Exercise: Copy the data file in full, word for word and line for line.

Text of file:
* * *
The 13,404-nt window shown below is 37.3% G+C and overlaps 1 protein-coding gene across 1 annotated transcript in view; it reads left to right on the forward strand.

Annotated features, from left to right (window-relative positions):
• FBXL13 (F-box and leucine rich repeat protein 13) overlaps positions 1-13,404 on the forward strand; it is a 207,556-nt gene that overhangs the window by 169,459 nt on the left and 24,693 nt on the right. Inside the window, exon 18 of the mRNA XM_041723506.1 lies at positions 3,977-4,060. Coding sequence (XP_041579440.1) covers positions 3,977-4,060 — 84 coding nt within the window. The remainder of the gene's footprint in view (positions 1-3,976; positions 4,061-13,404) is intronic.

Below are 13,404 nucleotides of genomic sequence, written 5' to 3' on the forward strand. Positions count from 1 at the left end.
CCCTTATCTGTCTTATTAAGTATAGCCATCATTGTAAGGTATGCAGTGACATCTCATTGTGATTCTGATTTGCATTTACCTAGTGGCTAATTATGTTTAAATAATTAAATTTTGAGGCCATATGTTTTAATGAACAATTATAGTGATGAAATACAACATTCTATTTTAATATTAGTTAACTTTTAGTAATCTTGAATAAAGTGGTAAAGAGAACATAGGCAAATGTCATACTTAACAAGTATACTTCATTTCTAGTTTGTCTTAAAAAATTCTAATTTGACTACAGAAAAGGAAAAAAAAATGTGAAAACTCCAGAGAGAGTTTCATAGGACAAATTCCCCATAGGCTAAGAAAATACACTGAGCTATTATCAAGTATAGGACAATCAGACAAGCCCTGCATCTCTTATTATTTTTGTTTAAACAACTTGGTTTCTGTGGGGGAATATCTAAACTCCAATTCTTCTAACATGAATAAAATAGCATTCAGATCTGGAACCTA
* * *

The 13,404-nt window shown below is 37.3% G+C and overlaps 1 protein-coding gene across 1 annotated transcript in view; it reads left to right on the forward strand.

Annotated features, from left to right (window-relative positions):
• FBXL13 (F-box and leucine rich repeat protein 13) overlaps positions 1-13,404 on the forward strand; it is a 207,556-nt gene that overhangs the window by 169,459 nt on the left and 24,693 nt on the right. Inside the window, exon 18 of the mRNA XM_041723506.1 lies at positions 3,977-4,060. Coding sequence (XP_041579440.1) covers positions 3,977-4,060 — 84 coding nt within the window. The remainder of the gene's footprint in view (positions 1-3,976; positions 4,061-13,404) is intronic.

Below are 13,404 nucleotides of genomic sequence, written 5' to 3' on the forward strand. Positions count from 1 at the left end.
CCCTTATCTGTCTTATTAAGTATAGCCATCATTGTAAGGTATGCAGTGACATCTCATTGTGATTCTGATTTGCATTTACCTAGTGGCTAATTATGTTTAAATAATTAAATTTTGAGGCCATATGTTTTAATGAACAATTATAGTGATGAAATACAACATTCTATTTTAATATTAGTTAACTTTTAGTAATCTTGAATAAAGTGGTAAAGAGAACATAGGCAAATGTCATACTTAACAAGTATACTTCATTTCTAGTTTGTCTTAAAAAATTCTAATTTGACTACAGAAAAGGAAAAAAAAATGTGAAAACTCCAGAGAGAGTTTCATAGGACAAATTCCCCATAGGCTAAGAAAATACACTGAGCTATTATCAAGTATAGGACAATCAGACAAGCCCTGCATCTCTTATTATTTTTGTTTAAACAACTTGGTTTCTGTGGGGGAATATCTAAACTCCAATTCTTCTAACATGAATAAAATAGCATTCAGATCTGGAACCTA